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The california aggie

Science &Technology

wednesday, april 25, 2012 3

“Algebra for all” policy flawed, according to study

Scientific hoaxes

Learning algebra too early may not be beneficial for some students By RACHEL KUBICA Aggie Science Writer

Learning algebra too early in life could be more harmful than beneficial to some students, according to a new study conducted by UC Davis School of Education professors Michal Kurlaender and Heather Rose, along with education programs consultant Don Taylor. The study – which looks at low-performing eighthgrade students who are placed in algebra – holds negative implications for a policy that requires all eighth-grade students to take algebra. “I think the main message is that a ‘one size fits all’ policy is not likely to be effective, and that we need much more evidence about how policies may impact students across the achievement distribution,” Kurlaender said. “In other words, from the most successful students, those that perform at the average and those that struggle.” Current policies in action, as well as those proposed by the California Board of Education, support a belief that students who complete algebra are more successful. “Algebra is a critical gatekeeper for college and future academic success and so it is critical that everyone master it,” said Kurlaender. “The downside is that just be-

cause you make it universal, doesn’t mean everyone will master it.” Indeed, the findings of the study reinforce the need to reconsider this universal policy. In the study, Kurlaender, Rose and Taylor compared their test score outcomes and grades across subsequent years and found little positive difference between students placed in algebra and similar peers who are not placed in algebra. In fact, there appeared to be a negative result compared to those not placed in algebra. “On the student’s mathspecific GPA, algebra course placement was related to a reduction in their GPA by an average of 7 percent,” Taylor said. “In other words, it may be that placement in an eighthgrade algebra course academically harms a lowperforming student.” The researchers found that the hardest-hit group was low-income minority students, who were disproportionately represented in the low-performance group. According to Rose, these students experienced a drop in GPA, possibly due to unfavorable comparisons with high-performing students after standardized testing. So what can educators do to help provide more support for these lowperforming students? Taylor points to a suggestion made by other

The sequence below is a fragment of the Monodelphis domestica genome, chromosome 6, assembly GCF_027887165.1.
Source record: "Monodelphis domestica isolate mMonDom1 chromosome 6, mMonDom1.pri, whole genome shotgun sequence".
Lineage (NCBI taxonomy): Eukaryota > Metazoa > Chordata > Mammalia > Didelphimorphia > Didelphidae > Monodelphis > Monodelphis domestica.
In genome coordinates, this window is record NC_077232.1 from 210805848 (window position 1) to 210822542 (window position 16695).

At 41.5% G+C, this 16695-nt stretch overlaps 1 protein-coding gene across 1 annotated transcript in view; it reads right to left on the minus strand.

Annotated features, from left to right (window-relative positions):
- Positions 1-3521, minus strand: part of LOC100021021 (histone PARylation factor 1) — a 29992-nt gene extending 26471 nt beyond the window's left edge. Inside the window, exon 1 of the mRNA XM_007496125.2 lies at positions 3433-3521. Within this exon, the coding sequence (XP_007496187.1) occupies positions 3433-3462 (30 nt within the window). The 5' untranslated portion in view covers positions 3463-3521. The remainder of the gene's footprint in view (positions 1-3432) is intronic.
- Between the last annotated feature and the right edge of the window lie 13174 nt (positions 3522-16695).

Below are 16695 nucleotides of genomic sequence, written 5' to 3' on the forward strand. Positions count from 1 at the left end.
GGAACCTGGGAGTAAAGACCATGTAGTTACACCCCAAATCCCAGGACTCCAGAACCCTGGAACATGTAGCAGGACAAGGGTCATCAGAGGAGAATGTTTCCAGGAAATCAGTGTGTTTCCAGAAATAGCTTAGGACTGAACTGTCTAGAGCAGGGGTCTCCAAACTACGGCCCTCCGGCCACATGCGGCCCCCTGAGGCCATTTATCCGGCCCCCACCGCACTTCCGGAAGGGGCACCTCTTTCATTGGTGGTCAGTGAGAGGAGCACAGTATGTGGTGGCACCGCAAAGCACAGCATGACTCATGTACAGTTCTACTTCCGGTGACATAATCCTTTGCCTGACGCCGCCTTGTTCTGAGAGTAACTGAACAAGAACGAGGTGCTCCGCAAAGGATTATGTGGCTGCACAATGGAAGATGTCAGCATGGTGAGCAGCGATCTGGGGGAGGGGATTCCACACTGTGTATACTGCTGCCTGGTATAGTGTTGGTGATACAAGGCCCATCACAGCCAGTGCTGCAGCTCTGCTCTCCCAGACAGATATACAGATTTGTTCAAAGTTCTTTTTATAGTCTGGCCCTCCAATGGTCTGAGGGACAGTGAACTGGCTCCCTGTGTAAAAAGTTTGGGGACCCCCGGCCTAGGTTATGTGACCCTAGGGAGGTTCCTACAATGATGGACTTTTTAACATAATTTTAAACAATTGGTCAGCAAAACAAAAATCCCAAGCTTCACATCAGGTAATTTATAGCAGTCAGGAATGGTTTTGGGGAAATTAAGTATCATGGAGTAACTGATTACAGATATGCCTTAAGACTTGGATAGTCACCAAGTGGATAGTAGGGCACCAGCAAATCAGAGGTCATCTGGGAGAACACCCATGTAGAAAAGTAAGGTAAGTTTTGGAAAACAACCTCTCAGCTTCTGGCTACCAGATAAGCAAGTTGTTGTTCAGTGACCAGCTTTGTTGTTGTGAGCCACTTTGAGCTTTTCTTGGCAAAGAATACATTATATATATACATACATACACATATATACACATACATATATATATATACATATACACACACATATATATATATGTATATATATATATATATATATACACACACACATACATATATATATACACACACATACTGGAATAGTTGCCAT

L Some eighth graders may find algebra more difficult than others.

researchers. “Such students may need more diverse and thought-provoking instructional methods than are typically offered in high school algebra,” Taylor said. One local algebra teacher, Pat King of Oliver Wendell Holmes Junior High School, notes her own methods of helping low-performing students. “I plan ‘mastery’ quizzes of basic skills before the chapter test to be sure they have entry-level skills,” said King. “I also tutor every lunch and after school.” While Taylor’s and King’s solutions can help low-performing students at the level of the individual classroom, the question remains how policy makers can address this issue and recognize each student’s strengths. Taylor once again draws from other research on


the topic. “Education policymakers [can] closely examine the deficiencies in student performance at lower grades and intervene early enough in students’ careers to minimize these deficiencies,” Taylor said. King recognized this need to acknowledge individual students’ experiences with mathematics and put herself in students’ shoes. “People who have learned mathematics forget what it is like when you don’t know. To think kids learn just by telling them to ‘solve’ and follow some recipe is shortsighted,” said King. “Sure, they can copy what I demonstrate today, but how will they apply it to a new situation tomorrow?” RACHEL KUBICA can be reached at science@theaggie.org.

Nuclear physicist and art critic son to discuss issues in creative process Developing and nurturing creativity in the arts and sciences By BRIAN RILEY Aggie Science Writer